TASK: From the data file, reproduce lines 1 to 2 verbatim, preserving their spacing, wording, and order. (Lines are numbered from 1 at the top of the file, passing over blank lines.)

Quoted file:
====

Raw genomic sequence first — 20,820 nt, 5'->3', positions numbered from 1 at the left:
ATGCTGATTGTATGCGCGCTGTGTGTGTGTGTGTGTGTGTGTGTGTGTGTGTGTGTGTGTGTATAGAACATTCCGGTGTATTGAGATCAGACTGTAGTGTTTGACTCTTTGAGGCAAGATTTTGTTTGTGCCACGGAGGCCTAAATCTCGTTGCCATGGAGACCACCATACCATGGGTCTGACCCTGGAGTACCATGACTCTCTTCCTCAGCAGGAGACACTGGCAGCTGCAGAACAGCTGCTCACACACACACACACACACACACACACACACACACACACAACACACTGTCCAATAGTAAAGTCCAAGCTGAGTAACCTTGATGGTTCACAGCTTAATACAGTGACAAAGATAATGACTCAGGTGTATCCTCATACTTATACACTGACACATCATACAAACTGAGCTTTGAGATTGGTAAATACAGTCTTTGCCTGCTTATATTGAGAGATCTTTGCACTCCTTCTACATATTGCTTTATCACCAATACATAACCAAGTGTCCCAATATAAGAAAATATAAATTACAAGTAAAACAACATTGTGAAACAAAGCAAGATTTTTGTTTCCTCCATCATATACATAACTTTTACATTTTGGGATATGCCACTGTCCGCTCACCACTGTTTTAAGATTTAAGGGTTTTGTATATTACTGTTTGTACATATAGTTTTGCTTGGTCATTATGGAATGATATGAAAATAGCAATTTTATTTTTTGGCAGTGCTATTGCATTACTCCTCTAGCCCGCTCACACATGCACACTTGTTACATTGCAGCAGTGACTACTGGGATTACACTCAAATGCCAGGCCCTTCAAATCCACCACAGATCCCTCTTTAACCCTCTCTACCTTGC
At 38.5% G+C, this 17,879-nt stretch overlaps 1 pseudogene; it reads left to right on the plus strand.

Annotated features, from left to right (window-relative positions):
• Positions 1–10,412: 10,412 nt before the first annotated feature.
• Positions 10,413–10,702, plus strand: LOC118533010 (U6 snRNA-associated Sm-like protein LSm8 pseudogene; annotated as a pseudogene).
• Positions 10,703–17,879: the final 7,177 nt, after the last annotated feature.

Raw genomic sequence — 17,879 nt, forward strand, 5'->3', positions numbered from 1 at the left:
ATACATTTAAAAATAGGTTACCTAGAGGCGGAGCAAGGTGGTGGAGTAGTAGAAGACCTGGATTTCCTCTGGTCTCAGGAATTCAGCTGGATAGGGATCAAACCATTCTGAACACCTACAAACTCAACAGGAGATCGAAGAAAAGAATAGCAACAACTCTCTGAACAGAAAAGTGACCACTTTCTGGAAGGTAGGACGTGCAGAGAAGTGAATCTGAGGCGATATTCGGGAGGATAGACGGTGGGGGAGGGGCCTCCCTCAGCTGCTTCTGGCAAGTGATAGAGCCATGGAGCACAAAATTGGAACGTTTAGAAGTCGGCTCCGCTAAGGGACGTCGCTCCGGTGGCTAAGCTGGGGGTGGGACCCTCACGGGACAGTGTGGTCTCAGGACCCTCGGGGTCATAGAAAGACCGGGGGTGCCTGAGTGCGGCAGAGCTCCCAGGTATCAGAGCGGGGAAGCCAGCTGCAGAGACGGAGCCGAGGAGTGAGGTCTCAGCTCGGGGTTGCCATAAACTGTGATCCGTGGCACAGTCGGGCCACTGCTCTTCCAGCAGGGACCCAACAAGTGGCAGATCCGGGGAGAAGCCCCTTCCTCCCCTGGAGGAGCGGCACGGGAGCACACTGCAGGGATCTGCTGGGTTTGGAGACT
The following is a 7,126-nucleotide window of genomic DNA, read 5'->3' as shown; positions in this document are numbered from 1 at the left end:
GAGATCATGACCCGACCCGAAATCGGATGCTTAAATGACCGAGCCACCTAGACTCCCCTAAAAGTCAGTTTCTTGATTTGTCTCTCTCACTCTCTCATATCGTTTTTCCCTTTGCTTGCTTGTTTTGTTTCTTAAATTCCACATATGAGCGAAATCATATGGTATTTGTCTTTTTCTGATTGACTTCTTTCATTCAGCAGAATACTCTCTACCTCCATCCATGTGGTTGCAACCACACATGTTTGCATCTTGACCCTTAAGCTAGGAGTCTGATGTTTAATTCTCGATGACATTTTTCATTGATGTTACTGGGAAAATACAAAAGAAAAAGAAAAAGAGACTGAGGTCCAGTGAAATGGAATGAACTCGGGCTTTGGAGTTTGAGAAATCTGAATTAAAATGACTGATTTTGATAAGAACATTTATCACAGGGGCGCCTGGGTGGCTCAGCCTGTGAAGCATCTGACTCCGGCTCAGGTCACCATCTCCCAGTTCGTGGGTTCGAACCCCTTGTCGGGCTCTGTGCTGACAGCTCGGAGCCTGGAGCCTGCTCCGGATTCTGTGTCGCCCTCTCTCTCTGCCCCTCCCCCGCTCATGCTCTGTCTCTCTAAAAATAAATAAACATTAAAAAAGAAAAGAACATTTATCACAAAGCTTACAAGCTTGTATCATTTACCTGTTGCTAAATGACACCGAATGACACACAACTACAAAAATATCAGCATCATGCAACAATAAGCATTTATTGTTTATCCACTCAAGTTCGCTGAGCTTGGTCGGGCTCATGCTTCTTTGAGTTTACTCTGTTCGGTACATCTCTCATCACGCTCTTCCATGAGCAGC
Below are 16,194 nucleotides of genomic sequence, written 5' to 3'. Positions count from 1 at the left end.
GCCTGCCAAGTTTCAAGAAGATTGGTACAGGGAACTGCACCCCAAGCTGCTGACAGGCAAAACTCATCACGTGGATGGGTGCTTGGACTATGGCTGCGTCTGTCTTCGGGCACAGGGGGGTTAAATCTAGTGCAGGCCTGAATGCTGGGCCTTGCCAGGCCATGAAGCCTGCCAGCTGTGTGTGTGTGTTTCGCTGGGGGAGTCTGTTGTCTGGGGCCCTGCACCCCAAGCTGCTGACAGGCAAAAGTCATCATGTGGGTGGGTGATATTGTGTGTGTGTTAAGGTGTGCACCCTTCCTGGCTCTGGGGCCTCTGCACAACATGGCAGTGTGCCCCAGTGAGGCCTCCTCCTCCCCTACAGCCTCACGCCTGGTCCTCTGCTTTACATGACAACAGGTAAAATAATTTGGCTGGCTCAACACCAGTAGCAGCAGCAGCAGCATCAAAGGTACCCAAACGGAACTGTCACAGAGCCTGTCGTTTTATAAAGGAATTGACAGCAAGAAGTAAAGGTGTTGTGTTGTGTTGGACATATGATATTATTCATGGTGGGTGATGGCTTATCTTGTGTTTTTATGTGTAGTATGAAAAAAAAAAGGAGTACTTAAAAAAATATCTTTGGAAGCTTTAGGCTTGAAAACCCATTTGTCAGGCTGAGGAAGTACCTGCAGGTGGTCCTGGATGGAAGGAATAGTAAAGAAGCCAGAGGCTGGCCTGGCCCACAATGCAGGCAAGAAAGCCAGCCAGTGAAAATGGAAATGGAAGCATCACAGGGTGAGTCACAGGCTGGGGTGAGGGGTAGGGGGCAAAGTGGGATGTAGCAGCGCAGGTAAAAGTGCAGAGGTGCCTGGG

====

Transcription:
Raw genomic sequence first — 20,820 nt, 5'->3', positions numbered from 1 at the left:
ATGCTGATTGTATGCGCGCTGTGTGTGTGTGTGTGTGTGTGTGTGTGTGTGTGTGTGTGTGTATAGAACATTCCGGTGTATTGAGATCAGACTGTAGTGTTTGACTCTTTGAGGCAAGATTTTGTTTGTGCCACGGAGGCCTAAATCTCGTTGCCATGGAGACCACCATACCATGGGTCTGACCCTGGAGTACCATGACTCTCTTCCTCAGCAGGAGACACTGGCAGCTGCAGAACAGCTGCTCACACACACACACACACACACACACACACACACACACACAACACACTGTCCAATAGTAAAGTCCAAGCTGAGTAACCTTGATGGTTCACAGCTTAATACAGTGACAAAGATAATGACTCAGGTGTATCCTCATACTTATACACTGACACATCATACAAACTGAGCTTTGAGATTGGTAAATACAGTCTTTGCCTGCTTATATTGAGAGATCTTTGCACTCCTTCTACATATTGCTTTATCACCAATACATAACCAAGTGTCCCAATATAAGAAAATATAAATTACAAGTAAAACAACATTGTGAAACAAAGCAAGATTTTTGTTTCCTCCATCATATACATAACTTTTACATTTTGGGATATGCCACTGTCCGCTCACCACTGTTTTAAGATTTAAGGGTTTTGTATATTACTGTTTGTACATATAGTTTTGCTTGGTCATTATGGAATGATATGAAAATAGCAATTTTATTTTTTGGCAGTGCTATTGCATTACTCCTCTAGCCCGCTCACACATGCACACTTGTTACATTGCAGCAGTGACTACTGGGATTACACTCAAATGCCAGGCCCTTCAAATCCACCACAGATCCCTCTTTAACCCTCTCTACCTTGC